A small condominium complex on the edge of a small town along Lake Travis had unknowingly created an ideal habitat for a skunk mother and her babies. The complex had a lovely open rock wall, which acted partially as a retaining wall and partially as a fence, surrounding the buildings and forming the edge of the parking area. The parking lot was adjacent to undeveloped woods and grasslands.
Skunks are nocturnal omnivores whose primary diet is insects, but they love to eat and will consume a variety of fruits, vegetables, nuts, seeds, in addition to rodents, spiders and snakes, pet food, and birdseed. So this small community had created a wonderful place for a skunk mother to have her den. Despite the idyllic environmental conditions, skunk mothers move their babies every few days in order to keep the scent of the den from attracting predators. Sometimes while moving the babies, the mother either drops or leaves a baby behind. It's nature's way, often the result of illness or problems with the baby skunk, a perceived threat to the mother, or sometimes injury or death of the mother.
In the case of this small community, one baby, who was about 4 weeks old, got left behind. At this age, the eyes are just opening, and the baby is more toddling than walking. If curled up, the baby would be a little smaller than a tennis ball. While baby skunks are born with the infamous scent gland inside their anus, they are incapable of "skunking" or spraying anyone until at least 2-3 months old. So while they may sometimes "poot" a little scent, especially if they fall, are scared, or going to the bathroom, they cannot spray. It is also at this age that their teeth are coming in, but they wouldn't have the jaw strength to hurt anyone, even with fully formed teeth.
But people are very afraid of skunks, and this poor little abandoned baby had the entire condominium community in an uproar. So for days they tried spraying skunk repellent on it, spraying it with the hose, and blocking the opening to the baby's den, all to no avail. This little baby was blind and helpless and not able to move away. Further, he had survived for days without any food, as the sole nutrition at that age is mother's milk. So, despite efforts to make him leave, he could only stay.
The condominium owners called every agency they could think of to have him removed, but this small town did not have the proper information or manpower to assist them. Finally, after 5 days, the owners called All Things Wild Rehabilitation, and we went to retrieve the baby.
By the time we arrived, nature had started "recycling" the little body. The male baby was covered with maggots, and fleas and ants were arriving but thankfully were not yet biting. The baby could hardly move at that point and was simply lying out in the open. A healthy skunk will not do this and will rarely, if ever, be seen during the midday. We immediately washed the baby and began the time-consuming, painstaking process of de-infesting him. He received subcutaneous injections of fluids around the clock for approximately 36 hours. He couldn't swallow and didn't remember how to suckle. His gums were white from anemia, and he couldn't maintain his body temperature.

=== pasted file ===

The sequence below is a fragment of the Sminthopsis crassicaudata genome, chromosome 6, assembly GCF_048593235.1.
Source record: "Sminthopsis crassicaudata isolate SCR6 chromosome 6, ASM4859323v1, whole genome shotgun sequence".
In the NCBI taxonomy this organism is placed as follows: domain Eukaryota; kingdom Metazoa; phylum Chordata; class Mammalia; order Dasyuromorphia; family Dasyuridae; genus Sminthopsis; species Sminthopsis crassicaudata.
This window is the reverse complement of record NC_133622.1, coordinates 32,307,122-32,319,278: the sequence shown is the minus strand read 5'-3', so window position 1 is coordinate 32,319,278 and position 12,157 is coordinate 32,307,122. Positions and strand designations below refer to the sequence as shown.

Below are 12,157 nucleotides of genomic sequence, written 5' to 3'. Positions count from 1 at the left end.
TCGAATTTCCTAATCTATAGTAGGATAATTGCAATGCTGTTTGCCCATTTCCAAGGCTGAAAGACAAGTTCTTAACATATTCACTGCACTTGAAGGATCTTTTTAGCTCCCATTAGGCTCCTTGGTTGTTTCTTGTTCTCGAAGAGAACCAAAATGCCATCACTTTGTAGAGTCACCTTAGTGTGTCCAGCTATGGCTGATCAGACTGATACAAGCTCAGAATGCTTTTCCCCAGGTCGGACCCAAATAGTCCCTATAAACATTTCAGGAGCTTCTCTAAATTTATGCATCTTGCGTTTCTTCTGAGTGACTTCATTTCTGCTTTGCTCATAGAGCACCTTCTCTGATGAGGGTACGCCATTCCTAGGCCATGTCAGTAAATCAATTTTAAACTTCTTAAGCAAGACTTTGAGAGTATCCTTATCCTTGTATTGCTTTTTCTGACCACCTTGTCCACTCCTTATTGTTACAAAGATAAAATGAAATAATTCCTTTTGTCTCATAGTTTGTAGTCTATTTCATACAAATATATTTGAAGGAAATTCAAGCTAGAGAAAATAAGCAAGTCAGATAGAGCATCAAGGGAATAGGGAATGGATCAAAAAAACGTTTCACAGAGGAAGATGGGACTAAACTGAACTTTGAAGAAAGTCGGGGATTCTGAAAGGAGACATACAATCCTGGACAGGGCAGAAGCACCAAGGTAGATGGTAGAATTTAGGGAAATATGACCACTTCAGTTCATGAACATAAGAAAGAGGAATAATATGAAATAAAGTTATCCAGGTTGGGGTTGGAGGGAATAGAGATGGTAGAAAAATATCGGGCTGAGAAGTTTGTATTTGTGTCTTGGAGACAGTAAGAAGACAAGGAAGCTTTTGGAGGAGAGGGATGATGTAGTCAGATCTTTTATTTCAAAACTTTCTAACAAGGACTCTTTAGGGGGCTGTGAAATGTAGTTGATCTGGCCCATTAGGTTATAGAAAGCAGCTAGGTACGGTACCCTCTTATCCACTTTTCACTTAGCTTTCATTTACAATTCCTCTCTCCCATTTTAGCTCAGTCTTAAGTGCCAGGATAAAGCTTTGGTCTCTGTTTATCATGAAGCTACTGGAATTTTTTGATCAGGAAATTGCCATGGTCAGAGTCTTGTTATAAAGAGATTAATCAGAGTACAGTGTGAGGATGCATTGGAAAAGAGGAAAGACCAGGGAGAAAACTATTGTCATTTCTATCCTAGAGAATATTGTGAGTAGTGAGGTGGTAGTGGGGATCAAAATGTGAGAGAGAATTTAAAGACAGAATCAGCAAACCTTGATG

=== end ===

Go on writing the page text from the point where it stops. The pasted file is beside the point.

Over time, he gradually started moving more but was acting strangely, which made us think perhaps there was more trauma or other problems, either from the dehydration, malnutrition, or something else. After 3 days, he began to respond! After 5 days, aside from being very bony and small for his age and not knowing how to eat normally, he began behaving exactly like a baby skunk should: playful, sweet, curious, vocal, and "stomping" every chance he got. (Stomping is the movement skunks make with both front feet before they turn their rear end and scent gland toward their attacker).
Please pass on the news to those you know that skunks are our allies, not our enemies. They are much like cats and dogs in terms of intelligence and personality and have as much right to life as any other animal. They also do an incredible job of managing otherwise unwanted pests Skunks naturally keep to themselves, have poor eyesight, and will try to stay away from the chaos of most residential areas. They do not spray for fun or malice; the spray is their only defense when cornered. They will continue on their way if we and our pets leave them alone, and we don't leave pet food outside.
At All Things Wild Rehabilitation, we are grateful for the resilience of nature and the indomitable spirit of these amazing animals. This little fighter, whom we named Pew Bear, will hopefully live out a long and productive life, as he works alongside all of nature to balance this precious and delicate ecosystem of ours.
by Lily Alexander
An Unwelcome Guest
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